ISRO study says a fourth of India is turning into desert
|Dry Land, Clear Sky .. Empty Gazes?|
No less than a fourth of India’s geographical area, or 81 million hectares, is undergoing a process of desertification with unchecked deforestation and overgrazing , reveals a first-of-its-kind ‘desertification status map’ of the country created by the Indian Space Research Organisation (ISRO) in collaboration with several scientific institutions across the country. The Space Applications Centre (SAC) study is published in the Current Science journal
It says that northern and western parts of India are the worst affected by the phenomenon.The spatial inventory, which uses satellite imagery from an Indian Remote Sensing Satellite, Resourcesat, also reveals that a third of the country’s area (or 105.48 million hectares) is degraded.
The research paper adds that about 15.8 per cent of the country’s geographical area is arid, 37.6 per cent semi-arid and 16.5 per cent falls in the dry sub-humid region. Put together, about 228 million hectares, or 69 per cent of the country constitute ‘dry land.’
At least eight processes were at work, of which water erosion is the most pronounced (affecting 10.21 per cent of the total geographical area), followed by reducing vegetation cover (9.63 per cent) and wind erosion (5.34 per cent). Together 32.07 per cent of the total geographic area is being transformed by land degradation. State-wise, Rajasthan has the largest area (21.77 per cent of the total geographical area) undergoing land degradation, followed by Jammu and Kashmir (12.79 per cent), Maharashtra (12.66 per cent) and Gujarat (12.72 per cent).
The spatial inventory, at national and regional levels, will be integrated to generate a desertification status map of the world as envisaged by the United Nations Convention to Combat Desertification.
India is endowed with a wide variety of climate, ecological regions, land and water resources. However, with barely 2.4% of the total land area of the world, our country has to be support 16.7% of the total human population and about 18% of the total livestock population of the world. This has put enormous pressure on our natural resources.Natural ecosystems by and large have a high resilience for stability and regeneration. However, continued interference and relentless pressures on utilisation of resources leads to an upset of this balance. If these issues are not effectively and adequately addressed in a holistic manner, they can lead to major environmental problems such as depletion of vegetative cover, increase in soil erosion, decline in water table, and loss of biodiversity all of which directly impact our very survival.
The Road Ahead
The road ahead is of-course not level. The desertification of land is a very big issue relating to our own existence. The most critical challenge of the 21st century, with the burgeoning human and cattle population, would therefore be in meeting the food-fuel-fodder and water needs of the country. The success achieved on the food front during the “Green Revolution’ would require to be sustained. In order to improve the economy and general standard of living in the coming decades, energy and industrial production will have to be increased. All these can put tremendous strain on the natural resources of the country, unless very stringent measures are taken to prevent and control degradation of our land, water, air and other natural resources. So what are the plans of Government in combating this mammoth treat.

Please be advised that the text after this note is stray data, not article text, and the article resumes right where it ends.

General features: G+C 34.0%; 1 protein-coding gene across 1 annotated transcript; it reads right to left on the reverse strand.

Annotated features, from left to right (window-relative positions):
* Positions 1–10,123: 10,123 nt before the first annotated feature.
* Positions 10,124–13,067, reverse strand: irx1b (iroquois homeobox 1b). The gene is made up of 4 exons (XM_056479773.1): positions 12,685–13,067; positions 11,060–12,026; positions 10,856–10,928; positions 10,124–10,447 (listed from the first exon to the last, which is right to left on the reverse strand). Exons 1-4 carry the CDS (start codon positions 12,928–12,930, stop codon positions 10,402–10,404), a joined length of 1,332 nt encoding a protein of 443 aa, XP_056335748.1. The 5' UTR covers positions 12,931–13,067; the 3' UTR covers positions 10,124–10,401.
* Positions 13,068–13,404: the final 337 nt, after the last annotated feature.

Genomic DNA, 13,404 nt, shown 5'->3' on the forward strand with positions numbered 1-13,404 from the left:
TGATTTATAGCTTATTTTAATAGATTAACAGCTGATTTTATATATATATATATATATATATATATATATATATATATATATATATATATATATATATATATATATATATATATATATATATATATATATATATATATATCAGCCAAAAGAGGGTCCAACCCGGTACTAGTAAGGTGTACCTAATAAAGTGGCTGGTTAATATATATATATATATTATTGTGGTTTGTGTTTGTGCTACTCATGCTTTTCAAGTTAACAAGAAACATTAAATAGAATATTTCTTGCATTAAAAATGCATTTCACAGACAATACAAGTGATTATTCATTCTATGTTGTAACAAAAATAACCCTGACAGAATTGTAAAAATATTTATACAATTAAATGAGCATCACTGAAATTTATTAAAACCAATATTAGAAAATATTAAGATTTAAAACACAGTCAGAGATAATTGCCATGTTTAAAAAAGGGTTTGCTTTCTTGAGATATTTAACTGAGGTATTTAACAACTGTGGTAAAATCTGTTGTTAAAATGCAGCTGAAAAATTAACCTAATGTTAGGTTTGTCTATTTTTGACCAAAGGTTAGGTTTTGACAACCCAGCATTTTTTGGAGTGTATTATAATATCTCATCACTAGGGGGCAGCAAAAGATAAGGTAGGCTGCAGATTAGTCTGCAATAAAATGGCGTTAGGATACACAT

The Government of India had initiated a number of measures for the protection and conservation of our natural resources and ecosystems right from the inception of the First Five-Year Plan. Over the last few decades, a large number of initiatives have been taken to strengthen programmes and schemes, policy outlines and institutional framework in the sectors of agriculture, rural development, environment and forests, social welfare, poverty alleviation, which have a direct impact in improving the economy and protection of our resources. India as an affected developing country became a signatory to the UN Convention to Combat Desertification (UNCCD).The United Nations Convention to Combat Desertification (UNCCD) provides a platform for taking up suitable measures to achieve the goals of sustainable development through the preparation and implementation of a National Action Programme (NAP) for combating desertification and mitigating the effects of drought in the country.
India has a deep rooted cultural history of love for nature and its conservation. The traditional wisdom of dryland farming, water harvesting, use of traditional, cost-effective technologies and frugal consumption of natural resources have helped in protection of our natural resources over many centuries. It is high time, we have to get back to our basics. Proper land usage policies are to be drafted. This requires not only government , but also every citizen of the country to imbibe in mind the treat to ourselves and our future generations. Strong Local communities and local leaders(in real terms) are very much required. But in the run for GDPs , industrial complexes, recessions, inflation deflations the issue is not getting enough attention.
Links and Resources
If you wish to have a look at the India's National Action Plan submitted to UNCCD - Right Click here (and select "Save Linked Content As.." or "Save Target As.." )
For National Action Plans 'against desertification' (NAPs) of various regions/countries - Click Here